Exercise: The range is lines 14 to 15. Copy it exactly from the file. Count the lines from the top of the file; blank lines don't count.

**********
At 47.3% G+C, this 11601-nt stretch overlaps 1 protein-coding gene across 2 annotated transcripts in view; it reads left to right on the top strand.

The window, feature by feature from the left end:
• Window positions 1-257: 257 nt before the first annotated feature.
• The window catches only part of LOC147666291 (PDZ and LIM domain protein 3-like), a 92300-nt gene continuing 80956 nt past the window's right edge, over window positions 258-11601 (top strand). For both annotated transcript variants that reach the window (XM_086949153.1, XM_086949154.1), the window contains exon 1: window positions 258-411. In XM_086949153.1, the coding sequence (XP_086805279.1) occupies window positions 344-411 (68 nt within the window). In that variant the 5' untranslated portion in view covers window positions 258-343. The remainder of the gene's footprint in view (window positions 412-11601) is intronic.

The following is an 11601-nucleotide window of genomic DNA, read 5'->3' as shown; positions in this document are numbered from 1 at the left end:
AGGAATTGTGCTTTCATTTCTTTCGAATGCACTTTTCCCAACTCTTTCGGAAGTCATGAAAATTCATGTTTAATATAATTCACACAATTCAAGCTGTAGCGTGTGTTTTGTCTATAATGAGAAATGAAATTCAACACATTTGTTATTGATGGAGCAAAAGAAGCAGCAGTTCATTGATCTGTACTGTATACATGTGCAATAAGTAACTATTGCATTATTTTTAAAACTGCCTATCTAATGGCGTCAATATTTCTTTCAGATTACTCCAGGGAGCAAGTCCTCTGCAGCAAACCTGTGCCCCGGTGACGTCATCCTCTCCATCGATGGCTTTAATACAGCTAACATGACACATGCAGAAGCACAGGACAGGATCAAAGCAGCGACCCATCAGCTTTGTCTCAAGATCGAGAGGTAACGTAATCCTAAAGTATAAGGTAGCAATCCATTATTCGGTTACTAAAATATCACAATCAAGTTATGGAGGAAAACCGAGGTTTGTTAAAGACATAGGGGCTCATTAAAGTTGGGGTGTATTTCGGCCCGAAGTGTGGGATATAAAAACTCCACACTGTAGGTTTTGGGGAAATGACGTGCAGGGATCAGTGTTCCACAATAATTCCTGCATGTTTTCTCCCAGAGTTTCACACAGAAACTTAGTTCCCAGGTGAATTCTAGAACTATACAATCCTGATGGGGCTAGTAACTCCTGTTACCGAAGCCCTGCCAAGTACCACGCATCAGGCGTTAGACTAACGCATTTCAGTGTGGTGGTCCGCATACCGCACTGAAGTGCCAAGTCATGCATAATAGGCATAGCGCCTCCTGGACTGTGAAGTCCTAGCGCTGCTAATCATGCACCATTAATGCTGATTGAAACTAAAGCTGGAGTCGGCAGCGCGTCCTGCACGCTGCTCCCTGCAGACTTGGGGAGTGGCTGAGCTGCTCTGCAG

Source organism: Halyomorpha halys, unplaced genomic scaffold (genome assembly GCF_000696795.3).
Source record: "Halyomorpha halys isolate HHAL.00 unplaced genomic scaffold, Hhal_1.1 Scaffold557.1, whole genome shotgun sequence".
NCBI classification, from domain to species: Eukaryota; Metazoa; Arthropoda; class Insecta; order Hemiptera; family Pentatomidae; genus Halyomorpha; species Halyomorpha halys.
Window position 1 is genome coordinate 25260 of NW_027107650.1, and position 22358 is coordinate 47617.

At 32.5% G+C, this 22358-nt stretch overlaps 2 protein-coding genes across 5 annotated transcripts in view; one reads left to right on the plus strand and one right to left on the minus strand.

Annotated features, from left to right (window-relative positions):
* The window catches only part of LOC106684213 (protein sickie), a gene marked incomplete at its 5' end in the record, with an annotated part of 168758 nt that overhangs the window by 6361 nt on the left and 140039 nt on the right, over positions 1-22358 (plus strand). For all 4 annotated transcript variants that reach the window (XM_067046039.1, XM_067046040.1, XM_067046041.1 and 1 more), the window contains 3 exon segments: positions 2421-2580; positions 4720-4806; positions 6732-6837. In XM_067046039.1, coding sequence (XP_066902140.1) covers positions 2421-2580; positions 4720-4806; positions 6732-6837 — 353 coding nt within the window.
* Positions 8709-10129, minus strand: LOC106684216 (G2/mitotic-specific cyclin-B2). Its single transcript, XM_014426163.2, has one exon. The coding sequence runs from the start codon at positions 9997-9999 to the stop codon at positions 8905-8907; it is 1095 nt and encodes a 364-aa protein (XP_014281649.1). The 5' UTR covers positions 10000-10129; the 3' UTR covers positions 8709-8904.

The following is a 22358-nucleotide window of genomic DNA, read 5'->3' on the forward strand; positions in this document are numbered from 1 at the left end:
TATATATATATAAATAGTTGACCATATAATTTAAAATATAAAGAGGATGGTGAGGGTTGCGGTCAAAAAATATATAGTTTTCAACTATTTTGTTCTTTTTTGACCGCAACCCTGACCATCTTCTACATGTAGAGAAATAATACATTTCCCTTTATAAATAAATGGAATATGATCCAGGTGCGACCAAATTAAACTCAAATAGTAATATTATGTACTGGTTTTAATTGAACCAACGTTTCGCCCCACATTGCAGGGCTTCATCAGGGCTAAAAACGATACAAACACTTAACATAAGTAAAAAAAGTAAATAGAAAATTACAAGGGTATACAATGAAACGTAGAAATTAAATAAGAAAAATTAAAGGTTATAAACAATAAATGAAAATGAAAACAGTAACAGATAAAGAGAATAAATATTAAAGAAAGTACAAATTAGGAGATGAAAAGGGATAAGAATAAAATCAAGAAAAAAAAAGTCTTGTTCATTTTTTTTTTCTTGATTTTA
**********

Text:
* Positions 8709-10129, minus strand: LOC106684216 (G2/mitotic-specific cyclin-B2). Its single transcript, XM_014426163.2, has one exon. The coding sequence runs from the start codon at positions 9997-9999 to the stop codon at positions 8905-8907; it is 1095 nt and encodes a 364-aa protein (XP_014281649.1). The 5' UTR covers positions 10000-10129; the 3' UTR covers positions 8709-8904.

The following is a 22358-nucleotide window of genomic DNA, read 5'->3' on the forward strand; positions in this document are numbered from 1 at the left end: